Nearly 40 students, faculty, staff and area residents gathered in front of the Gelsi-Young parking lot on June 5 to watch the planet Venus pass in front of the sun, commonly called a "Transit of Venus." The event dazzled and amazed the group of die-hard eastern Connecticut sky enthusiasts.
"Transits of Venus are extremely rare celestial events," said Russell Sampson, associate professor of physical science and assistant director of Eastern's Robert Wickware Planetarium. "For the few hours during a transit, Venus appears as a silhouette against the brilliant disk of the sun. The orbits of Earth and Venus allow these events to occur in pairs separated by eight years. However, those eight-year pairs occur 105.5 or 121.5 years apart! The first of this most recent pairing occurred on June 8, 2004. Prior to the 2004 transit, you would have to go back in time to 1874 and 1882 to see another pair of Venus transits. The next transit of Venus occurs on Dec. 10, 2117."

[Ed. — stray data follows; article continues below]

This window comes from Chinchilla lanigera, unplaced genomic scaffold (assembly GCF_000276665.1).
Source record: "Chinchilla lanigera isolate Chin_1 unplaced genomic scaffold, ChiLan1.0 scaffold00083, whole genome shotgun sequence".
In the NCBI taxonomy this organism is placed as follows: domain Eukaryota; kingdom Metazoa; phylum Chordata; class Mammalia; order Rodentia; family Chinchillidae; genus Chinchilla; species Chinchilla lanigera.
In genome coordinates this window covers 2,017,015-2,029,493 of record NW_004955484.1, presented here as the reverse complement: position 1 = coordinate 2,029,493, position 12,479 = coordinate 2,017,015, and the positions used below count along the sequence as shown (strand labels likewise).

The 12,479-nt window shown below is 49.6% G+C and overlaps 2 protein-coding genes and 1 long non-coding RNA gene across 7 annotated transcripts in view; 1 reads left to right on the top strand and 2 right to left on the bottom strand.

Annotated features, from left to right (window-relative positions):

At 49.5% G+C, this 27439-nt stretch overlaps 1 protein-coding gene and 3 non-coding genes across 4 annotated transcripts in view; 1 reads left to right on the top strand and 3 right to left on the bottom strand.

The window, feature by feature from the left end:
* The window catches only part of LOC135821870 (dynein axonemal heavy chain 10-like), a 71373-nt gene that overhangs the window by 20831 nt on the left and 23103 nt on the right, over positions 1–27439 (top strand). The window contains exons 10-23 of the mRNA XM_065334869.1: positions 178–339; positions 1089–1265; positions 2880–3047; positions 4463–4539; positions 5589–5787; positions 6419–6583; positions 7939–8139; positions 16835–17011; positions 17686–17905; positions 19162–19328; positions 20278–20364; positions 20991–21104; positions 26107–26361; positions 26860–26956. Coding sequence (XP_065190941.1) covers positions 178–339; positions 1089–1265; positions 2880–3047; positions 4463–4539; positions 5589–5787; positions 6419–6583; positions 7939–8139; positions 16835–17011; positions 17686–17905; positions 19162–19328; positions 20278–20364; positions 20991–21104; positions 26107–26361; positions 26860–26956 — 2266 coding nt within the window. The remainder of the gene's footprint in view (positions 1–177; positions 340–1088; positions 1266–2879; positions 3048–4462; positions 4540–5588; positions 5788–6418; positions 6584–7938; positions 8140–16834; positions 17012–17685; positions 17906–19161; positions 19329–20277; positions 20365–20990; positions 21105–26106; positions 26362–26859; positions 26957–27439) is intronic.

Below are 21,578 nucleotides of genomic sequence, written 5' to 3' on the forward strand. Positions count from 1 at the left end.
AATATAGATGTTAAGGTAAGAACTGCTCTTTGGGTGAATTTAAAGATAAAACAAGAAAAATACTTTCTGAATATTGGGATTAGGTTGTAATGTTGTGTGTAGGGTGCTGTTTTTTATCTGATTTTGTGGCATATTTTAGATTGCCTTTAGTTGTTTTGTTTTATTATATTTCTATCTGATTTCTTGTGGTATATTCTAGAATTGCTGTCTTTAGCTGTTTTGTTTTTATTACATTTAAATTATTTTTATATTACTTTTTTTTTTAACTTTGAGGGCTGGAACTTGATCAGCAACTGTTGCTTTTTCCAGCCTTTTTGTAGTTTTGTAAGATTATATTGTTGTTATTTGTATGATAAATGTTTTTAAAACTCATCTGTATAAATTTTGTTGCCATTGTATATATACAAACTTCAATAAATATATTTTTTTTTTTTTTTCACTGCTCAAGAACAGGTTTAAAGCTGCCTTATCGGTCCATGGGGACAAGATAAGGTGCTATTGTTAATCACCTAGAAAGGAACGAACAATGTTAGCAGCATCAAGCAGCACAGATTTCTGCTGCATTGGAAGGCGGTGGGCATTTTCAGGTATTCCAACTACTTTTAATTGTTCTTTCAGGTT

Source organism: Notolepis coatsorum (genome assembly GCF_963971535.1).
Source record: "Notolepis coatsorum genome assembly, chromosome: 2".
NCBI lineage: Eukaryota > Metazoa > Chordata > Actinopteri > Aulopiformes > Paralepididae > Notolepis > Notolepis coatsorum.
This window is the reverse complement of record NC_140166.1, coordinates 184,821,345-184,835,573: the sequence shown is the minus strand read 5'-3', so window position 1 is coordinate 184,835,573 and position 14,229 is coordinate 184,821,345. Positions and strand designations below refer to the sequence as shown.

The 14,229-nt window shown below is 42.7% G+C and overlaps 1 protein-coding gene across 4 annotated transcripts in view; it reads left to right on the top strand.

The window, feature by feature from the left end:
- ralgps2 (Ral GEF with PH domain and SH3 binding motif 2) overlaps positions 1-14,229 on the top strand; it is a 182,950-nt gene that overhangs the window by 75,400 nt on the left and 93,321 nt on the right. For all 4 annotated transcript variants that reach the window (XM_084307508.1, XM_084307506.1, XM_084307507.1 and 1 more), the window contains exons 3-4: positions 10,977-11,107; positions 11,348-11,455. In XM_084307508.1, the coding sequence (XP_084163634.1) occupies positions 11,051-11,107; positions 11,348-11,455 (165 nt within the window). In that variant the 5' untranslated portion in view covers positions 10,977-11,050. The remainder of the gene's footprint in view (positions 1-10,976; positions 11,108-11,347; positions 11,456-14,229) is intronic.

Sampson and Zoran Pazameta, associate professor of physical science, provided Eastern solar telescopes for viewers to get the best views of the transit. Sampson said some visitors even put their cell phone cameras up to the eyepiece of the telescopes and successfully captured digital souvenirs.